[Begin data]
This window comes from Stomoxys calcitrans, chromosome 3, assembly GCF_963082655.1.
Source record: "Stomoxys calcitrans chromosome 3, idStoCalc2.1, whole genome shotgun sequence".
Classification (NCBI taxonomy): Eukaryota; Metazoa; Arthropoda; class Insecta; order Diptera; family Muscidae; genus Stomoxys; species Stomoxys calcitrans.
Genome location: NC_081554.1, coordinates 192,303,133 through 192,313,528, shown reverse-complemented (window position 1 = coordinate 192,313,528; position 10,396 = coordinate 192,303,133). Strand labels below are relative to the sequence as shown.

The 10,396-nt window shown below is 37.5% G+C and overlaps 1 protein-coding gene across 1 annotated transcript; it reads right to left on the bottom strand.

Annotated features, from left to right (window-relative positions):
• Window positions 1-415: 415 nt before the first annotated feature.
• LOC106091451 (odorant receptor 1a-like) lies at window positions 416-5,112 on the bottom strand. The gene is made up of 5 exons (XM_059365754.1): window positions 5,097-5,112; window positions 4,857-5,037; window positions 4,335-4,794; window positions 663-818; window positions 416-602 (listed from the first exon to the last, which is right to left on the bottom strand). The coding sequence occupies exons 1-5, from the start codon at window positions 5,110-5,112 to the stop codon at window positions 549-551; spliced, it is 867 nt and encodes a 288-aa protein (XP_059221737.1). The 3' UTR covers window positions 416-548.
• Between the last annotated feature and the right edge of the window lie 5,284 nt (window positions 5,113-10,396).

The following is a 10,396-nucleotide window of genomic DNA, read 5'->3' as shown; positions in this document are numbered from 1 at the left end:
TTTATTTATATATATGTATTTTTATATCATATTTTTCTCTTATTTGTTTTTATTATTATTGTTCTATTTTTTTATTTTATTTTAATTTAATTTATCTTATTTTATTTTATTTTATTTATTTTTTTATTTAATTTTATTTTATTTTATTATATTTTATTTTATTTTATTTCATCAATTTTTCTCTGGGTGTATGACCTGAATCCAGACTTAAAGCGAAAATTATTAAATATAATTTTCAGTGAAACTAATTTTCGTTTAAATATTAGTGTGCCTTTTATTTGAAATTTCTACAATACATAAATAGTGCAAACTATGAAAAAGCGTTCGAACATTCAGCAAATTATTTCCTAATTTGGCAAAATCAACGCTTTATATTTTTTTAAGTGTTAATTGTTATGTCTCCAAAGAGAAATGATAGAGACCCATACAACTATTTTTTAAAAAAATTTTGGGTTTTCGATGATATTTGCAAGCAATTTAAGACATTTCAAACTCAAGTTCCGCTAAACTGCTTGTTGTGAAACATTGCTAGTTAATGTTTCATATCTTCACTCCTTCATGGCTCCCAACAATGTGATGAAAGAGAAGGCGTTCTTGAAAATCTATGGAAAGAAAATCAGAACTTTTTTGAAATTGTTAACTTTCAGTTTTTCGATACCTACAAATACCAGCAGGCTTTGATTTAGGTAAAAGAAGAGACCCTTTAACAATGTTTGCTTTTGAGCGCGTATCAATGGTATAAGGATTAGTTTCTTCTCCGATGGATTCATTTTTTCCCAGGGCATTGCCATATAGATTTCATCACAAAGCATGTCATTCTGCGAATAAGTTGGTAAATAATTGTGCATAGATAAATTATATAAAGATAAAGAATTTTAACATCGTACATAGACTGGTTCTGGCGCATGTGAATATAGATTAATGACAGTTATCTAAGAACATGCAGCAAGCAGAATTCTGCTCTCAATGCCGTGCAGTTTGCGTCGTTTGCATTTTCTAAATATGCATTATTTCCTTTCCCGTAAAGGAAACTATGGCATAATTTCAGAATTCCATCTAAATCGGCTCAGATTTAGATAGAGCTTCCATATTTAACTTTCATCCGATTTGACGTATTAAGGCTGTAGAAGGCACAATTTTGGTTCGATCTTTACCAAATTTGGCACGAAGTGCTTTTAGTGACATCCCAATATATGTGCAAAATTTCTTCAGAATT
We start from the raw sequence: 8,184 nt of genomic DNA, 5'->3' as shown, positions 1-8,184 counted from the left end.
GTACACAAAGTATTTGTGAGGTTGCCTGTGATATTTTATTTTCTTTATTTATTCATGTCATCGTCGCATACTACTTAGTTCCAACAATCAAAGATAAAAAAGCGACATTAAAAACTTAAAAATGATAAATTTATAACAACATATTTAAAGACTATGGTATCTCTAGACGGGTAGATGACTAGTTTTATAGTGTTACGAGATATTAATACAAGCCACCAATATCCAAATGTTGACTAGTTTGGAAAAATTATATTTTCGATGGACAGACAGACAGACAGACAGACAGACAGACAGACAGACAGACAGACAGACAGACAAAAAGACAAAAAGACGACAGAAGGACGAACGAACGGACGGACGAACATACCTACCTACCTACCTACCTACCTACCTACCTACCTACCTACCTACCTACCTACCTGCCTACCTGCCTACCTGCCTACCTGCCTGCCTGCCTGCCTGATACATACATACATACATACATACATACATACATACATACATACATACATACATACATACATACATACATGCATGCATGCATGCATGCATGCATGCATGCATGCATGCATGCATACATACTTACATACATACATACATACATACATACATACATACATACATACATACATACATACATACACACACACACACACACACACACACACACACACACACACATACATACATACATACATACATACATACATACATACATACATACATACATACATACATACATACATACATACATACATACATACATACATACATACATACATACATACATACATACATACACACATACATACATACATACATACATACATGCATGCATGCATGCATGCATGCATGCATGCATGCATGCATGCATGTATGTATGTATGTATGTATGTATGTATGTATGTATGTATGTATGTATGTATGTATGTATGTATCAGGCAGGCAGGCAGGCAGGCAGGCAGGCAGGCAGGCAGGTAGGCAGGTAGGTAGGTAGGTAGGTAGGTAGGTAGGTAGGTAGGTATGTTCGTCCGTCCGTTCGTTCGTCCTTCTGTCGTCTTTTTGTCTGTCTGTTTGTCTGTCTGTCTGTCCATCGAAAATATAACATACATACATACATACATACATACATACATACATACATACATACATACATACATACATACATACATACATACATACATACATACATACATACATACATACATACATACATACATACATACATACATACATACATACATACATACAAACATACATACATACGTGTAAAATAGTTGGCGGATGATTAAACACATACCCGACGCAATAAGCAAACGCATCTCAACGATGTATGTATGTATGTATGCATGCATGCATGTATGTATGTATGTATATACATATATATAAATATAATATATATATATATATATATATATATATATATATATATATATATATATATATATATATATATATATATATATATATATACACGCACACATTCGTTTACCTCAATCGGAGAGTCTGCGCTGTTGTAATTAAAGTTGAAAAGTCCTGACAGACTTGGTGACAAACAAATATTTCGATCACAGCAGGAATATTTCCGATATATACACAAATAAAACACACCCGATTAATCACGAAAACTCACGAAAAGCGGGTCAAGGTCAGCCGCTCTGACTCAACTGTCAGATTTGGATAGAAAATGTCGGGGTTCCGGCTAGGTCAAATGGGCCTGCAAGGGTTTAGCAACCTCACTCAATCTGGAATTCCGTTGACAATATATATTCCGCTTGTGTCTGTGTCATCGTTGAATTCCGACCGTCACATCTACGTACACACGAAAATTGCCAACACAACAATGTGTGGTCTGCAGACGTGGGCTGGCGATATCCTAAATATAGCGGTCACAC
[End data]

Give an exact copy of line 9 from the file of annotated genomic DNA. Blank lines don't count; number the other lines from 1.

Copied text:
• Between the last annotated feature and the right edge of the window lie 5,284 nt (window positions 5,113-10,396).